Way back in early 2010, a horror/sci-fi/action movie named Daybreakers was released. Walking out of the theater, I thought that the ’aughts-era moviegoing audience now had their very own Blade: both movies were similarly sleek and Euro-trashy in their imagined worlds, with common thematic threads and indie-minded creative teams just getting to stretch their muscles on a studio budget. Daybreakers never materialized a franchise the way that Blade did, for some reason; the universe wasn’t as high-concept, maybe, or audience and genre affections had just changed that much.
Movie Review: Sausage Party
By Ben Gruchow
August 22, 2016
Walking out of Sausage Party, I thought to myself something similar: 2010s-era moviegoing audiences now have their own South Park: Bigger, Longer, & Uncut. And it is here that I’m able to gain some perspective on the earlier pair of films. These two are similar examples of utilizing mundane scenarios to spark a little political satire; in South Park it was an over-the-top R-rated cartoon to land attacks on the MPAA and on overreactive parenting, while Sausage Party crafts a mythical “beyond” for its cast of supermarket-product characters as a rather open-ended way to approach concepts of using optimism and pessimism to keep society stable. And they express these stories using the innocuous vehicle of animation - similarly primitive animation, at that. Perhaps if animated films for adults ever gain the toehold in North America that they have elsewhere, the move of utilizing a normally family-friendly medium to make a very family-unfriendly film will become less surprising.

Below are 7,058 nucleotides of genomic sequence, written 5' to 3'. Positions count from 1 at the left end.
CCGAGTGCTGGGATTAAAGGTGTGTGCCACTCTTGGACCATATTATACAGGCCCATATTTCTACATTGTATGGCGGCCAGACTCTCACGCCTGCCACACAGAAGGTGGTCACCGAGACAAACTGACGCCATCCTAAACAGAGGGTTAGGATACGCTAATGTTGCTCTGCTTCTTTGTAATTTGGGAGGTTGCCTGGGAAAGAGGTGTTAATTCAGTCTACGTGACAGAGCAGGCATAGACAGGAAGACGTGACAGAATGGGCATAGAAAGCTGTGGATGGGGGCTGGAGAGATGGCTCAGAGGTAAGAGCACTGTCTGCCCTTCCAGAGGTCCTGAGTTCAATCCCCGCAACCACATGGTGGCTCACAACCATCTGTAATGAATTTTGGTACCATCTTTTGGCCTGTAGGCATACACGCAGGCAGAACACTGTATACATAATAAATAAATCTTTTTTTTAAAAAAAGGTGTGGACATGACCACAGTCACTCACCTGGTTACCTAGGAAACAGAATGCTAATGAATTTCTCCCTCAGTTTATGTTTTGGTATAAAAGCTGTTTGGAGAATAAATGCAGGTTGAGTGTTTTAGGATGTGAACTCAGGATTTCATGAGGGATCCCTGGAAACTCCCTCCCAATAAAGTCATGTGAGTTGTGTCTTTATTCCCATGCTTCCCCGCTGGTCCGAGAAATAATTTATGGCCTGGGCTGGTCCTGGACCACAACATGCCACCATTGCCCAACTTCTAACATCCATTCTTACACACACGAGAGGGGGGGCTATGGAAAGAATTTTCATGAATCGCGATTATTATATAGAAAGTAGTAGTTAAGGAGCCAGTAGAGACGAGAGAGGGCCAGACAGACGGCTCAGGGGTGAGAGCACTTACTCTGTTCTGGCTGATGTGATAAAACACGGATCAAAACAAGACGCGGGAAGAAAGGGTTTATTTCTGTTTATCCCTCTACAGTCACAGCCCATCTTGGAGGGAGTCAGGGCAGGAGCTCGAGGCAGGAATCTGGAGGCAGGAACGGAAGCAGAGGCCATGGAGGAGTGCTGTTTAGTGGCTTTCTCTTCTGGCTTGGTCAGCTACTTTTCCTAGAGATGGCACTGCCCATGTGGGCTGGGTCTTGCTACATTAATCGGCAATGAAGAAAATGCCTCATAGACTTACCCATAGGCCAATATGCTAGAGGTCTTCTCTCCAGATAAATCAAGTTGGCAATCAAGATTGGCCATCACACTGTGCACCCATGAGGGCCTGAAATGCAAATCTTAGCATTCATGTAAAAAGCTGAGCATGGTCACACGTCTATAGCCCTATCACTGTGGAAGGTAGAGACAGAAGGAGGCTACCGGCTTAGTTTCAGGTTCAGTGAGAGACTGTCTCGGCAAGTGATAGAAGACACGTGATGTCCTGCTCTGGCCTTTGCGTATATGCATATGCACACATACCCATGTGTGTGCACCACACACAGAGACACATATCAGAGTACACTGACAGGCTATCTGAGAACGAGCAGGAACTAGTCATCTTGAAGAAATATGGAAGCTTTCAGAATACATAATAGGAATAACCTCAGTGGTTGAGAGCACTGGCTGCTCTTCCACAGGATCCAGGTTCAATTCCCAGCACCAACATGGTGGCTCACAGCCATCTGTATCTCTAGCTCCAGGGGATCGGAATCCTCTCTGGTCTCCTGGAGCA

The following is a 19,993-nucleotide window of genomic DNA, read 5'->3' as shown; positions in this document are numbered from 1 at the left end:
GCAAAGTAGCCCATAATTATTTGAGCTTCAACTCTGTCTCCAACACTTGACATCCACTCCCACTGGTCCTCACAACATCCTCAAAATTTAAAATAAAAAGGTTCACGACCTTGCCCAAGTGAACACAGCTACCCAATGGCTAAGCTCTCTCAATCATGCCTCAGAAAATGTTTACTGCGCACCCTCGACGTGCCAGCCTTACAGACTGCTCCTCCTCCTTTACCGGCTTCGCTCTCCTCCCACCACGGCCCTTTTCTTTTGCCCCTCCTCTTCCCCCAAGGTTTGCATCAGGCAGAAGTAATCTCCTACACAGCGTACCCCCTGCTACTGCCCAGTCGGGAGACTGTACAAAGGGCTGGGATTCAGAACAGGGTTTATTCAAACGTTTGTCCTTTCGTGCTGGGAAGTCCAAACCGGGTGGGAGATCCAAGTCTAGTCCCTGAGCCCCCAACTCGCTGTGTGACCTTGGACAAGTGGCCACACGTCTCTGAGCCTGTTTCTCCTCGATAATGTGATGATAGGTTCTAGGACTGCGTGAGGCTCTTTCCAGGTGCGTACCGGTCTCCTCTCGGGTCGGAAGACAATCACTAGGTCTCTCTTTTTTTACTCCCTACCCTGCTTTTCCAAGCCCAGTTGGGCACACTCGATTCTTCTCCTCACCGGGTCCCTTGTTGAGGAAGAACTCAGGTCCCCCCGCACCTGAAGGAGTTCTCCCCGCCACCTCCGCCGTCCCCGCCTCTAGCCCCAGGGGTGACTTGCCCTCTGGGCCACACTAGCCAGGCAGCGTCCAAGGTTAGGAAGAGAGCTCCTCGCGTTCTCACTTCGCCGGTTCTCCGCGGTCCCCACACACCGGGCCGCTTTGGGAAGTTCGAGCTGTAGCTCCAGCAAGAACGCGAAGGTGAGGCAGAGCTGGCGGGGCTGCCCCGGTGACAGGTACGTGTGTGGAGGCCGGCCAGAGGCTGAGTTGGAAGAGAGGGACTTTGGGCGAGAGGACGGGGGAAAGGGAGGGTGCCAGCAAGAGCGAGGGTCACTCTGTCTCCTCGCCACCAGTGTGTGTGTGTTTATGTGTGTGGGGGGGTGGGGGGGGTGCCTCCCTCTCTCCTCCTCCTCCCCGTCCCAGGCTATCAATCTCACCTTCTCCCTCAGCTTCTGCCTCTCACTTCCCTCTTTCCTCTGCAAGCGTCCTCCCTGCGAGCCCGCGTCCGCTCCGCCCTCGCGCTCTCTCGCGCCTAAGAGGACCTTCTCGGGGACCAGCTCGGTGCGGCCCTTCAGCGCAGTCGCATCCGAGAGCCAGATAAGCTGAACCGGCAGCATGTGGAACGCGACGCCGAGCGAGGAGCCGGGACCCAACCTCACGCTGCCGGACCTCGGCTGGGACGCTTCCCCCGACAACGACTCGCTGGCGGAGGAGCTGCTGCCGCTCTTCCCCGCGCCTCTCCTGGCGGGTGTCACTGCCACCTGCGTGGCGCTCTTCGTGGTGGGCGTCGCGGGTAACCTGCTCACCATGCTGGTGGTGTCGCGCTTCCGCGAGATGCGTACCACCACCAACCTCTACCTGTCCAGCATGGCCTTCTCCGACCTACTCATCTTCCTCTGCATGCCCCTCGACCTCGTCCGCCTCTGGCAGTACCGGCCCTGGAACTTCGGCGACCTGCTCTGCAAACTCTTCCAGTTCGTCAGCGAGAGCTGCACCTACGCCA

The big difference between the earlier set of films and these two, though, is that Daybreakers didn’t have an ongoing incarnation of its spiritual predecessor to deal with; the Blade series had already flamed out quite conclusively half a decade prior. Sausage Party has to contend not only with the still-running South Park TV series, which continues to plumb newer and riskier ways to express itself, but with an entire TV industry of animated-for-adults satire that’s hardly any less bold than the theoretically greater creative freedom that the theater and an R rating grants you. All of which is a tremendously circuitous way to say that Sausage Party is notable mostly for being a shocking R-rated satire, and it is neither shocking nor very trenchant in its satire.
Put even more simply, it’s trite and boring and a lot less edgy than it thinks it is. It’s also ugly to look at, although that’s a sin that only becomes relevant once we factor in the movie’s other failings. The story takes place over a 24-hour period in the lives of various products in a supermarket called Shopwell. Every morning the store opens up, the store products - from produce to dry goods to poultry - break out in a song about the Great Beyond, that place where “chosen” food goes when it’s picked out by the “gods” that roam their world. The day in question this time is the 4th of July, when just about everyone is chosen. Our main characters are Frank (Seth Rogen) and Brenda (Kristen Wiig). Frank is a hot dog, Brenda is a hot dog bun, and the two have been placed next to each other over the course of what we assume is a lifespan of several days.
Their respective packs are indeed chosen, but the journey to the Great Beyond is interrupted by a jar of returned honey mustard, who’s been to the Beyond and has been driven mad by the horrors he’s witnessed. He derails the cart, Frank and Brenda are left behind while the other items in the cart get to leave, and then we follow them through the market over the course of a night as they discover the true nature of the world, the “gods”, and their relationship to them.